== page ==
Warfighting Culture Starts with the CO

Flotilla Notes Series

By Jamie McGrath

Warfighting is as much a culture as it is an activity. To foster warfighting culture, commanders must include it in every aspect of their command – from training to administration to damage control to routine ship operations. Every aspect of shipboard life is connected to warfighting and therefore should be treated as such. This ethos begins with the commanding officer, but must also be embraced by the wardroom and the chief’s mess.

There are strategic documents that can help in this process – the CNO’s sailing directions or the SWO Boss’s “Competitive Edge” document for example. But these guides must be translated into the local activities of the command. This begins with a command philosophy that emphasizes warfighting – not as a footnote, but as a central theme throughout. Warfighting, however, goes beyond a well-crafted command philosophy. Warfighting must be stressed in everything the commander does – training, drills, zone inspections, Captain’s Calls, and even NJP. The command should always address the question – how does what we are doing right here and right now prepare this command for prompt and sustained combat at sea? If a command cannot effectively answer that question, then it may need to reexamine its priorities, or its leadership.

An oft-repeated but worthy example is CDR Ernest Evans’ preparation of USS Johnston (DD 557) for her deployment to the Pacific Theater of operations. CDR Evans’ commissioning remarks, almost a year before the ship’s heroic action at the Battle off Samar Island, were prophetic – “[T]his is going to be a fighting ship. I intend to go in harm’s way, and anyone who doesn’t want to go along had better get off right now.” These were not just hollow words or bravado. Evans meticulously prepared his ship and his crew so that when the call came, he and the crew of the Johnston, without hesitation, turned toward the enemy and attacked with all weapons despite insurmountable odds.

USS Johnston (DD-557) commissioning ceremony on the ship’s fantail at Seattle, Washington, 27 October 1943. Cmdr. Ernest E. Evans, commanding officer, was speaking in the left center. (U.S. Naval History and Heritage Command photograph)

Some would argue that it was easier to foster a warfighter mentality during a war, as Evans and his crew were in 1943-1944. But while the imperative for warfighting was more apparent then, it is no less real today. Combat systems drills, damage control drills, engineering casualty control drills, deck evolutions, watch team training, and preventative and corrective maintenance are the areas emphasized by wartime commanders, and they are areas of ship operation still in use today. Commands that go through the motions just to complete the minimum “required” training are missing the opportunity to inculcate a warfighting spirit. These events can and should be rigorous and warfighter-focused. And they should be ruthlessly critiqued so that lessons can be learned and applied.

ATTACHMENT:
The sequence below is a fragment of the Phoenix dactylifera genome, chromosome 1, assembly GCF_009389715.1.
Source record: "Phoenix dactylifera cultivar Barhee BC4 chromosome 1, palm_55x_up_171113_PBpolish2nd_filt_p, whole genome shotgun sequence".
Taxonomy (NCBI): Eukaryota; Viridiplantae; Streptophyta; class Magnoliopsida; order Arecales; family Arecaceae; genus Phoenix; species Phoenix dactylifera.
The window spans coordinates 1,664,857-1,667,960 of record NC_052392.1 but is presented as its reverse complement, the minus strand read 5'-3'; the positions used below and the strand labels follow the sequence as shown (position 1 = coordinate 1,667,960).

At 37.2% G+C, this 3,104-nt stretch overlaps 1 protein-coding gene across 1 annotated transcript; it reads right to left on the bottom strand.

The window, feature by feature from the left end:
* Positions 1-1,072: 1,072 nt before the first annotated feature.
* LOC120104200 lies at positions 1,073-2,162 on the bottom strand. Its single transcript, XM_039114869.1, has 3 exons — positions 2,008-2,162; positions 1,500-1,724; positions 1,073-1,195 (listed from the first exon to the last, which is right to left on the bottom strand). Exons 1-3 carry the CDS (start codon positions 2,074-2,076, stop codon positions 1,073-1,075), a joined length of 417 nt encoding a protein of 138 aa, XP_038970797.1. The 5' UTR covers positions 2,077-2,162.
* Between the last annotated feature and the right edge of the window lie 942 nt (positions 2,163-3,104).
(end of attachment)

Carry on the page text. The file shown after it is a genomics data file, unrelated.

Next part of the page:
Yes, there are a lot of distractions in today’s Navy that CDR Evans was not burdened with, but the imperative remains. Warfighting must be at the forefront of everything a command does, and that starts with the CO.

Capt. Jamie McGrath, USN (ret.), retired from the U.S. Navy after 29 years as a nuclear-trained surface warfare officer. He now serves as Director of the Major General W. Thomas Rice Center for Leader Development at Virginia Tech and an adjunct professor in the U.S. Naval War College’s College of Distance Education. He served in a variety of ship types and operational staff positions and commanded Maritime Expeditionary Security Squadron Seven in Agana, Guam.

Featured Image: PEARL HARBOR (May. 22, 2015) Cmdr. Thomas Ogden, prospective commanding officer of the guided-missile destroyer USS Chung-Hoon (DDG 93), passes through the sideboys during a change of command ceremony at Joint Base Pearl Harbor-Hickam. (U.S. Navy photo by Mass Communication Specialist 2nd Class Diana Quinlan)

2 thoughts on “Warfighting Culture Starts with the CO”

  1. Excellent article.

    Warships are just that; warships. And if a warship’s crew is not oriented towards every aspect of fighting a war, then their CO isn’t doing his or her job. And by extension, if that CO’s superior isn’t ensuring that his or her subordinates aren’t actively preparing for war, then he or she isn’t doing their job.

  2. Jamie, I’m with you 100%.

    As the CO, I did my best to keep my focus on combat readiness. Every morning, my 1MC update included “the nearest enemy weapon system is….” and “nearest friendly land bears XXX degrees for YY miles.”

    My command philosophy borrowed heavily from Arleigh Burke. Two of his fighting instructions, modified slightly, read: “If it helps kill the enemy, it’s important. If it doesn’t help kill the enemy, it’s not important.” I used those.

    After major command, a flag officer boss and I disagreed on this topic. The admiral made a case that the full range of naval activities had some bearing on combat readiness and thus all were important. I disagreed, and to this day I would prioritize manning, training, and equipping for, say, air defense over humanitarian assistance.

    You, sir, are a warrior.


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